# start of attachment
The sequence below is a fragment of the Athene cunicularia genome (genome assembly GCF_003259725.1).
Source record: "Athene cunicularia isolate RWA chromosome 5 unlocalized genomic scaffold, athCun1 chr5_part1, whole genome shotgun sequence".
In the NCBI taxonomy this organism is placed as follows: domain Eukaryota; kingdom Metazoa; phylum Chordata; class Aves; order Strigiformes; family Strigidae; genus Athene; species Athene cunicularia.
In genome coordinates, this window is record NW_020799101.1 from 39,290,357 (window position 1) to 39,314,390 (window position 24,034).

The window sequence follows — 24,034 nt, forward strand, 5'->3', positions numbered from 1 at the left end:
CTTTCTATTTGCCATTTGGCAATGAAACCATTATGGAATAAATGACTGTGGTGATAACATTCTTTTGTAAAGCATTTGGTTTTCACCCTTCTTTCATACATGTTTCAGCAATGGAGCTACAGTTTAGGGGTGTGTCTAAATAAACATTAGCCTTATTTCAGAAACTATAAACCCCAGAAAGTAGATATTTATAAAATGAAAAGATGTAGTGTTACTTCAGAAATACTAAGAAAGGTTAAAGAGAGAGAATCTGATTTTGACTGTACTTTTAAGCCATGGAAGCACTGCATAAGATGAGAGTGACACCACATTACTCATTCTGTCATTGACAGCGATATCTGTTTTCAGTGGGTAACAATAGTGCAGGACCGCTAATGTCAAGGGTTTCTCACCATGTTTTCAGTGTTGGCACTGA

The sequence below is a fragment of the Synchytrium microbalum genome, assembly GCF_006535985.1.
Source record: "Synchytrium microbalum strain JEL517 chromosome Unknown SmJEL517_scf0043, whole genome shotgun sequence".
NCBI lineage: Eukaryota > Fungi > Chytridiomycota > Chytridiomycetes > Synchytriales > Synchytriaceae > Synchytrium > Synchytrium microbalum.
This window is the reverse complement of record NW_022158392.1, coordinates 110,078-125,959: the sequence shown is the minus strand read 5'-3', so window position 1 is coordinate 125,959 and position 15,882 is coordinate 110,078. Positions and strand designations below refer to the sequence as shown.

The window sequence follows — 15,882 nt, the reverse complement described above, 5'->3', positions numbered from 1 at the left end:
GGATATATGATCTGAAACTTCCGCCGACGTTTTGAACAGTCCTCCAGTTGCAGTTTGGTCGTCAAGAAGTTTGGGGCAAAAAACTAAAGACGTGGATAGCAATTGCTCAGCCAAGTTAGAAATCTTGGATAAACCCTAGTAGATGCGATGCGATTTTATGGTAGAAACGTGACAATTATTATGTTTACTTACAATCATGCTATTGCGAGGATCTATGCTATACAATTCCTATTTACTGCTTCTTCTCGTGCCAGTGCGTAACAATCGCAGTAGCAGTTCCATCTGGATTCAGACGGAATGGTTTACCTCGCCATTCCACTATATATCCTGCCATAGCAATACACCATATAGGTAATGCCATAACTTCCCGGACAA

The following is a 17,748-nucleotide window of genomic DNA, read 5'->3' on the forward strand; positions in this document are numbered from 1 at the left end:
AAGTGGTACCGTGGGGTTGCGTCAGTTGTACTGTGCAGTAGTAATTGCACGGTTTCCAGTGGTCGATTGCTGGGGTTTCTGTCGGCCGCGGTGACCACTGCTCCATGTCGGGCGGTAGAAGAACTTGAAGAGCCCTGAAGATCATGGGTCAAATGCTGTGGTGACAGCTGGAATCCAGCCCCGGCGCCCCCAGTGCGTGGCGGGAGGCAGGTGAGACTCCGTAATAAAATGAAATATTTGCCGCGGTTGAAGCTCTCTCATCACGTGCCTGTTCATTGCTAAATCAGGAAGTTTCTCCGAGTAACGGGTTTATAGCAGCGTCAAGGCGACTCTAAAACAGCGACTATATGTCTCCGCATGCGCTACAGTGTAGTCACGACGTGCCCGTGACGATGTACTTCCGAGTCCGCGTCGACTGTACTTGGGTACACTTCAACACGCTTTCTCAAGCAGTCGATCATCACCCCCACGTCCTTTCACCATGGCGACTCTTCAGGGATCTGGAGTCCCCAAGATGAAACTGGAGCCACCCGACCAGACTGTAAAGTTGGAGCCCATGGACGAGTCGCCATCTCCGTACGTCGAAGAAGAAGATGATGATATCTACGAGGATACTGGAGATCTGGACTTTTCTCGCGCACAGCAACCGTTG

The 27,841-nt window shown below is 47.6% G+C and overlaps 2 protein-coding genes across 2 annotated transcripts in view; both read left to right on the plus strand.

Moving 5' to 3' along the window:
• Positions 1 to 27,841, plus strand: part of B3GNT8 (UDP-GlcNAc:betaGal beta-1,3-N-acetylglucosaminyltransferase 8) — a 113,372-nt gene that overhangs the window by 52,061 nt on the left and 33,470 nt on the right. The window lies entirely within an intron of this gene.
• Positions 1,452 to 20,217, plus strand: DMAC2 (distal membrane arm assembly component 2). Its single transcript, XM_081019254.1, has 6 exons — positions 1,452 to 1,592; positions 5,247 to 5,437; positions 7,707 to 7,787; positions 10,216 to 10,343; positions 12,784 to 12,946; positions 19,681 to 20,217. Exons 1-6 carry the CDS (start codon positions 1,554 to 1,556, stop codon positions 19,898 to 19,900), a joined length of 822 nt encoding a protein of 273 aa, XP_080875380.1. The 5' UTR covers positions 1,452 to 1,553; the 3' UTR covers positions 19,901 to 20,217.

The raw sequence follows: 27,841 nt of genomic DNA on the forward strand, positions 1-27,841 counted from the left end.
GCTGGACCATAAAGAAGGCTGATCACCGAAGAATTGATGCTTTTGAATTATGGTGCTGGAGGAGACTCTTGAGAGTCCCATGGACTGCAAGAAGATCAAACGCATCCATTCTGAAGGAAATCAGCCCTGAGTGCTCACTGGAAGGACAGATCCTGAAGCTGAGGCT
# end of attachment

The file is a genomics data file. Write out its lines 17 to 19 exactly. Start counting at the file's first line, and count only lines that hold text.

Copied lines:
• Positions 1 to 27,841, plus strand: part of B3GNT8 (UDP-GlcNAc:betaGal beta-1,3-N-acetylglucosaminyltransferase 8) — a 113,372-nt gene that overhangs the window by 52,061 nt on the left and 33,470 nt on the right. The window lies entirely within an intron of this gene.
• Positions 1,452 to 20,217, plus strand: DMAC2 (distal membrane arm assembly component 2). Its single transcript, XM_081019254.1, has 6 exons — positions 1,452 to 1,592; positions 5,247 to 5,437; positions 7,707 to 7,787; positions 10,216 to 10,343; positions 12,784 to 12,946; positions 19,681 to 20,217. Exons 1-6 carry the CDS (start codon positions 1,554 to 1,556, stop codon positions 19,898 to 19,900), a joined length of 822 nt encoding a protein of 273 aa, XP_080875380.1. The 5' UTR covers positions 1,452 to 1,553; the 3' UTR covers positions 19,901 to 20,217.

The raw sequence follows: 27,841 nt of genomic DNA on the forward strand, positions 1-27,841 counted from the left end.